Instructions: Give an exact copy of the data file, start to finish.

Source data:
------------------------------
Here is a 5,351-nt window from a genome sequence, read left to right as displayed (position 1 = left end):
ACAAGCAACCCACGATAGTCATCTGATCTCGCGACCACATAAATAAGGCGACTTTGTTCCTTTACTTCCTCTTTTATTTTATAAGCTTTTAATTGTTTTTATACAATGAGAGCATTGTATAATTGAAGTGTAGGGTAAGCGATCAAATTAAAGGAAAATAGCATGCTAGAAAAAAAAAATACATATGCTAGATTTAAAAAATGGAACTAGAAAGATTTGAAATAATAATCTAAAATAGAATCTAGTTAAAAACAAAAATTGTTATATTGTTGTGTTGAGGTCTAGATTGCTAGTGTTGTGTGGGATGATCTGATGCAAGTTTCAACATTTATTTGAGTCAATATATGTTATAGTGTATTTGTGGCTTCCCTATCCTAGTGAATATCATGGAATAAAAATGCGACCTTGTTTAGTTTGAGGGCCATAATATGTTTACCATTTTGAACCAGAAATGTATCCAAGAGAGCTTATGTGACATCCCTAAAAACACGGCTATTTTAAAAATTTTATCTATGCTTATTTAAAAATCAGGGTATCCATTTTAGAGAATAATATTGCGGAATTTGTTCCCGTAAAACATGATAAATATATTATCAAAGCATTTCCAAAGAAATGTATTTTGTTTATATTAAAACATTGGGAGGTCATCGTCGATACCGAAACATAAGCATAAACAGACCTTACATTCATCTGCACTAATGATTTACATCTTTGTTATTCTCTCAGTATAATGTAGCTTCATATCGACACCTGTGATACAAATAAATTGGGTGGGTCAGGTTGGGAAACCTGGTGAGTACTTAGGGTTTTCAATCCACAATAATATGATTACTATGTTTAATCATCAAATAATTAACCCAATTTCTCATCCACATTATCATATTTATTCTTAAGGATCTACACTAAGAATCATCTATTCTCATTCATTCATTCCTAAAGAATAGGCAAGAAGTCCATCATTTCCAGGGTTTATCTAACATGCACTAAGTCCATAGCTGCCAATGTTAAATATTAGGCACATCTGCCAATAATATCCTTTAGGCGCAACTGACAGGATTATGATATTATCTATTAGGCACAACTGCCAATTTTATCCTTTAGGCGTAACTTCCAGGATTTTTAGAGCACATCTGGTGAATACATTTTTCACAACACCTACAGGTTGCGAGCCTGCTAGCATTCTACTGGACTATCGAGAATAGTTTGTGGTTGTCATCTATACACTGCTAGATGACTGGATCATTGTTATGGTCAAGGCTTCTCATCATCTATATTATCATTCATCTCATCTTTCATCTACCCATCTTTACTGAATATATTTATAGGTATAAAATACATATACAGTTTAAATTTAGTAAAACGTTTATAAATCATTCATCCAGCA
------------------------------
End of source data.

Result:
Here is a 5,351-nt window from a genome sequence, read left to right as displayed (position 1 = left end):
ACAAGCAACCCACGATAGTCATCTGATCTCGCGACCACATAAATAAGGCGACTTTGTTCCTTTACTTCCTCTTTTATTTTATAAGCTTTTAATTGTTTTTATACAATGAGAGCATTGTATAATTGAAGTGTAGGGTAAGCGATCAAATTAAAGGAAAATAGCATGCTAGAAAAAAAAAATACATATGCTAGATTTAAAAAATGGAACTAGAAAGATTTGAAATAATAATCTAAAATAGAATCTAGTTAAAAACAAAAATTGTTATATTGTTGTGTTGAGGTCTAGATTGCTAGTGTTGTGTGGGATGATCTGATGCAAGTTTCAACATTTATTTGAGTCAATATATGTTATAGTGTATTTGTGGCTTCCCTATCCTAGTGAATATCATGGAATAAAAATGCGACCTTGTTTAGTTTGAGGGCCATAATATGTTTACCATTTTGAACCAGAAATGTATCCAAGAGAGCTTATGTGACATCCCTAAAAACACGGCTATTTTAAAAATTTTATCTATGCTTATTTAAAAATCAGGGTATCCATTTTAGAGAATAATATTGCGGAATTTGTTCCCGTAAAACATGATAAATATATTATCAAAGCATTTCCAAAGAAATGTATTTTGTTTATATTAAAACATTGGGAGGTCATCGTCGATACCGAAACATAAGCATAAACAGACCTTACATTCATCTGCACTAATGATTTACATCTTTGTTATTCTCTCAGTATAATGTAGCTTCATATCGACACCTGTGATACAAATAAATTGGGTGGGTCAGGTTGGGAAACCTGGTGAGTACTTAGGGTTTTCAATCCACAATAATATGATTACTATGTTTAATCATCAAATAATTAACCCAATTTCTCATCCACATTATCATATTTATTCTTAAGGATCTACACTAAGAATCATCTATTCTCATTCATTCATTCCTAAAGAATAGGCAAGAAGTCCATCATTTCCAGGGTTTATCTAACATGCACTAAGTCCATAGCTGCCAATGTTAAATATTAGGCACATCTGCCAATAATATCCTTTAGGCGCAACTGACAGGATTATGATATTATCTATTAGGCACAACTGCCAATTTTATCCTTTAGGCGTAACTTCCAGGATTTTTAGAGCACATCTGGTGAATACATTTTTCACAACACCTACAGGTTGCGAGCCTGCTAGCATTCTACTGGACTATCGAGAATAGTTTGTGGTTGTCATCTATACACTGCTAGATGACTGGATCATTGTTATGGTCAAGGCTTCTCATCATCTATATTATCATTCATCTCATCTTTCATCTACCCATCTTTACTGAATATATTTATAGGTATAAAATACATATACAGTTTAAATTTAGTAAAACGTTTATAAATCATTCATCCAGCA